The binoculars’ control of stray light is excellent: there were no spurious ghost images when the lunar terminator was held near the edge of the field of view.
There’s a small amount of off-axis chromatic aberration on the Moon and Venus, but generally both colour correction and colour rendition are very good.
Even with a gibbous Moon nearby, the different colours of the three brightest stars in Orion’s Meissa cluster (Lambda (λ), Phi-1 (ϕ1) and Phi-2 (ϕ2) Orionis) were distinct.
Stabilising the view
We panned over to the double star Iota (ι) Cancri (mags. +4.0 and +6.0, separation 30 arcseconds) and activated the image stabiliser.
The stars immediately split into the two components and they remained separated until they were close to the edge of the field of view, testifying to the efficacy of the field-flattener lens-group.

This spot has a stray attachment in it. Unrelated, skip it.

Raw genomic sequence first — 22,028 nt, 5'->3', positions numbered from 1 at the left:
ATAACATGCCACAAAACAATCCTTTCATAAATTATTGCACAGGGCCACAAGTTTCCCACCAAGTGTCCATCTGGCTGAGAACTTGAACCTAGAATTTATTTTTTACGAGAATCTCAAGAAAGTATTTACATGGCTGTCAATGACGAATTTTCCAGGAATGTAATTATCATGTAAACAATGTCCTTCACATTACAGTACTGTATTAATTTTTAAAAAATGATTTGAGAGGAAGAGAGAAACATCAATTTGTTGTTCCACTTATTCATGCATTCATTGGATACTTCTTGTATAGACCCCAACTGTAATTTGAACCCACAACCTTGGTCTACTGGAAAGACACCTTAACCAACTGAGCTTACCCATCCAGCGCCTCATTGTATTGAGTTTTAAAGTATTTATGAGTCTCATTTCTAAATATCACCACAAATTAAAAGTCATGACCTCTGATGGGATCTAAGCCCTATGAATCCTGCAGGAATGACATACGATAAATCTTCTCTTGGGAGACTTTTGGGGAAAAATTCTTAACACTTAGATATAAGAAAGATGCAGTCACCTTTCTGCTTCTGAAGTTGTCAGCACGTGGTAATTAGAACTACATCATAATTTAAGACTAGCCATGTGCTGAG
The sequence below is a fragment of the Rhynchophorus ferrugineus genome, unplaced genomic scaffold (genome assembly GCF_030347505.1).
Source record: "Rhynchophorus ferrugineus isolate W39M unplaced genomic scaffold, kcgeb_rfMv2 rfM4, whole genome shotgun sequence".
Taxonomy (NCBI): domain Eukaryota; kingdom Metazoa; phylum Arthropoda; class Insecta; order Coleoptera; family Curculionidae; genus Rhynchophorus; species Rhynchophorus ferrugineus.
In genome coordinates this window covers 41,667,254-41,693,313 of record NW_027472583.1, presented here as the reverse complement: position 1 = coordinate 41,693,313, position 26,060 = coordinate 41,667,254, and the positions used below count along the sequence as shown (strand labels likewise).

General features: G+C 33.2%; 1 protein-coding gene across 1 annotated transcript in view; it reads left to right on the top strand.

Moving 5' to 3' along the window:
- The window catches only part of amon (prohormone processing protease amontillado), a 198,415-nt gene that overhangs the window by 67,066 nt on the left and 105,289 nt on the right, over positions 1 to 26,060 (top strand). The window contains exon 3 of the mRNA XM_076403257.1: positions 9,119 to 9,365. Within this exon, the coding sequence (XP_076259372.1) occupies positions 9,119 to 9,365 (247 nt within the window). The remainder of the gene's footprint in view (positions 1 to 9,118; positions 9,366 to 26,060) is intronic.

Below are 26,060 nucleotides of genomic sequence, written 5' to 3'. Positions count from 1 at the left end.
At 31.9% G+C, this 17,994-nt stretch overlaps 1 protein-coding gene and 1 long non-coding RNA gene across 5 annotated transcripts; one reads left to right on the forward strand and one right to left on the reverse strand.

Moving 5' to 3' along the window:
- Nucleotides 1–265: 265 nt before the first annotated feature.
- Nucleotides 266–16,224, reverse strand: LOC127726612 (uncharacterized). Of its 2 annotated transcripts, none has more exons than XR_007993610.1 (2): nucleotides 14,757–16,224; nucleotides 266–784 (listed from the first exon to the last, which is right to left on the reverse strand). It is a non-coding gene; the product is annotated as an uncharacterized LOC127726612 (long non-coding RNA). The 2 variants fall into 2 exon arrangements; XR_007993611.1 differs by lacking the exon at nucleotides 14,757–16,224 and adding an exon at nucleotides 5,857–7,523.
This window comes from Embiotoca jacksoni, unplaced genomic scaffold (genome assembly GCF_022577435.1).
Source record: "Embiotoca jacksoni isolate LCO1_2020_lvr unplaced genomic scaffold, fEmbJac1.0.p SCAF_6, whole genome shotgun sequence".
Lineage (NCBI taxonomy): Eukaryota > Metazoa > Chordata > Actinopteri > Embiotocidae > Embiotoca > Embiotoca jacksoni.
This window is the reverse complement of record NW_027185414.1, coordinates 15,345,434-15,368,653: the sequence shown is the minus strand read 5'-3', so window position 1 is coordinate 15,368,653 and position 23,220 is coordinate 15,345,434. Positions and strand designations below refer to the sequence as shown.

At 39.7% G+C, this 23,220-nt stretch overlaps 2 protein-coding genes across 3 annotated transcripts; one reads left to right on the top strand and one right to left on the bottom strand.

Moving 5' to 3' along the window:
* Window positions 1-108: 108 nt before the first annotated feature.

The laws of optics limit the capability of the 32mm aperture and, although the Orion Nebula (M42) was not particularly bright, it showed some structure when the image stabiliser was activated.
Here, binoculars really come into their own, however, is with open clusters and faint asterisms.
For example, M35 in Gemini initially appeared as a few stars resolved against a background fuzz but, with the image stabiliser engaged, the fuzz became distinctly granular as more stars approached resolvability.
When we activated the image stabiliser on the Pleiades or Kemble’s Cascade, not only did the image become still, but more stars became visible as we gained about a quarter of a magnitude in depth.
Incorporating the new image stabiliser system into these binoculars boosts their appeal and usefulness.
It helps make the Canon 14×32 IS a great choice for observers looking for multi-purpose, small-aperture image-stabilised binoculars to complement their main observing equipment.
Outstanding feature: Versatile image stabilisation
There are two different stabilisation modes, labelled ‘Stabiliser’ and ‘Powered IS’.
When you’re panning the sky, you use the Stabiliser mode, which eliminates shake, but doesn’t try to oppose large movements.
When you find your target, you switch to Powered IS mode, which compensates for both kinds of motion.